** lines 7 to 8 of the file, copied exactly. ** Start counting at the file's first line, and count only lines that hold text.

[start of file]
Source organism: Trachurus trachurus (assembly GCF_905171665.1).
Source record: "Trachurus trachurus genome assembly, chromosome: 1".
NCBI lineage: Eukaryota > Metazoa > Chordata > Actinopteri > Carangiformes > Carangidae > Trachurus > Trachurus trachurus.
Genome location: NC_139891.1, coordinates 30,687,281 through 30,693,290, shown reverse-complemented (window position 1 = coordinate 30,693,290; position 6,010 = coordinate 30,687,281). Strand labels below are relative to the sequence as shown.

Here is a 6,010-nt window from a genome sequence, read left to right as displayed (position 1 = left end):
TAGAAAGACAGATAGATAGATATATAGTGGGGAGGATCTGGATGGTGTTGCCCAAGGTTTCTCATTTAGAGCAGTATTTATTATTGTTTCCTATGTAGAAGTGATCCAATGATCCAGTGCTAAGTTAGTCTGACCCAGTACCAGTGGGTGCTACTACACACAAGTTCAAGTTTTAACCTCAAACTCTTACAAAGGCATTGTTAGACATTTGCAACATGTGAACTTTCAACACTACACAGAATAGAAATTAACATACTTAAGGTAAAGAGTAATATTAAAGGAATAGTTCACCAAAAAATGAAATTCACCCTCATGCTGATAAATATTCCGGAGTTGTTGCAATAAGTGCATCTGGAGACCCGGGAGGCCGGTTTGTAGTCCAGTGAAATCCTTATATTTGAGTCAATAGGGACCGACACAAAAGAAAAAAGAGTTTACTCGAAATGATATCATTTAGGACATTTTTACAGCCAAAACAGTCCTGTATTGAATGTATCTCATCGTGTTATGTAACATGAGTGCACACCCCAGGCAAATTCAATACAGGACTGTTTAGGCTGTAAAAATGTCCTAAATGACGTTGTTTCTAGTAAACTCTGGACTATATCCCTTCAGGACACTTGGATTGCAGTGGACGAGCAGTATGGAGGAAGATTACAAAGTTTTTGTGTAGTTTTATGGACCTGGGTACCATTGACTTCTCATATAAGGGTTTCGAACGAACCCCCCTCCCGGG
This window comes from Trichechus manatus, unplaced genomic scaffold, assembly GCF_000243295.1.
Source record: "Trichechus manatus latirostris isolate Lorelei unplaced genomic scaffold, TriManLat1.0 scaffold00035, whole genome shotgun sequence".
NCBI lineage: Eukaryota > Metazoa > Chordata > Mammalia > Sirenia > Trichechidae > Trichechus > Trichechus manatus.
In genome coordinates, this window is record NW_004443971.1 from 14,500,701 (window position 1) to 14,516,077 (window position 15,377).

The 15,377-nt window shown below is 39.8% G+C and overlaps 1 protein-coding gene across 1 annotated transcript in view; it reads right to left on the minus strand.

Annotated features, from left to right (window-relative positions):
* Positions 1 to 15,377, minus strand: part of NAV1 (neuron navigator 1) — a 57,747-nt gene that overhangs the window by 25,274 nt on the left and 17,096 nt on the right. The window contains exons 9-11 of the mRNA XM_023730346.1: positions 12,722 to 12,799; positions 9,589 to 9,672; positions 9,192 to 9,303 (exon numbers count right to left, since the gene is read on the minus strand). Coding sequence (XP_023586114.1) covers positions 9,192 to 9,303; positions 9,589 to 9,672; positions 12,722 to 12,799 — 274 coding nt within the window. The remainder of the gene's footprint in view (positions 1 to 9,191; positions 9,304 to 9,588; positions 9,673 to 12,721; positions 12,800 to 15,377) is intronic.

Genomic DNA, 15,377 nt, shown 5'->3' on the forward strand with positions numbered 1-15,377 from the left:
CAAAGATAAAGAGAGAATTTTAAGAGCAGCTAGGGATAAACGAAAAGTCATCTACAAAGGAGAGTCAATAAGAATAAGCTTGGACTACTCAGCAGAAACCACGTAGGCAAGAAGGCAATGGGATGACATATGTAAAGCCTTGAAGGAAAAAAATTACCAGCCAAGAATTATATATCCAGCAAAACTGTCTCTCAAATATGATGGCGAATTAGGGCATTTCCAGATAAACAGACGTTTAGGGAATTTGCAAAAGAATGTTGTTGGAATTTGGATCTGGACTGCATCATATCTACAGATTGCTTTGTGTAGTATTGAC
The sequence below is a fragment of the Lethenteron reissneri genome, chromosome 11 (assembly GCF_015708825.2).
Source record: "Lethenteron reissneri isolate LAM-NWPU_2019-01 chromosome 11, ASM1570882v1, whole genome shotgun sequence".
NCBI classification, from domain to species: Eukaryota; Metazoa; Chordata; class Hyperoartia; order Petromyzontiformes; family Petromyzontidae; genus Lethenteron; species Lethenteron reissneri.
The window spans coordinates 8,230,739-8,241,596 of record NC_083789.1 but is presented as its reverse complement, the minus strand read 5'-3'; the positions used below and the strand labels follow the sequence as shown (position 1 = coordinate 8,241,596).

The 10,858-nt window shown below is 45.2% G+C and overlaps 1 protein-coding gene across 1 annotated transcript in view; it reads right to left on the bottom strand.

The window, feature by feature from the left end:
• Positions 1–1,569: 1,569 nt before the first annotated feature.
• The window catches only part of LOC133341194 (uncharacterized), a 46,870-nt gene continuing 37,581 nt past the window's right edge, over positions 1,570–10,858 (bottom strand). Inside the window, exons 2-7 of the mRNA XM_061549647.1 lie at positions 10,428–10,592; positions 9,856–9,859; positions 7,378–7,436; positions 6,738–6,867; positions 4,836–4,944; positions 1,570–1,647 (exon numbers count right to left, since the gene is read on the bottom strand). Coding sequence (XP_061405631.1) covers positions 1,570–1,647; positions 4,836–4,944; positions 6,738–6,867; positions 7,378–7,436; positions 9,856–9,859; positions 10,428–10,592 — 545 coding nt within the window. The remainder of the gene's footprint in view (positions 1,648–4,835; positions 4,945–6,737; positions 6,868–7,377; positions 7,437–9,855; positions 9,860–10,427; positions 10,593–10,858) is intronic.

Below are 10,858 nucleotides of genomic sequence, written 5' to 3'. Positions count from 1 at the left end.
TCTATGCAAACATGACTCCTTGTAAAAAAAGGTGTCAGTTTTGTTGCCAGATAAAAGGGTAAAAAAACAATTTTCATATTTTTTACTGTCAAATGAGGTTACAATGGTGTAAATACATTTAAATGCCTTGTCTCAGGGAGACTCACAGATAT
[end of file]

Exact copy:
This window comes from Trichechus manatus, unplaced genomic scaffold, assembly GCF_000243295.1.
Source record: "Trichechus manatus latirostris isolate Lorelei unplaced genomic scaffold, TriManLat1.0 scaffold00035, whole genome shotgun sequence".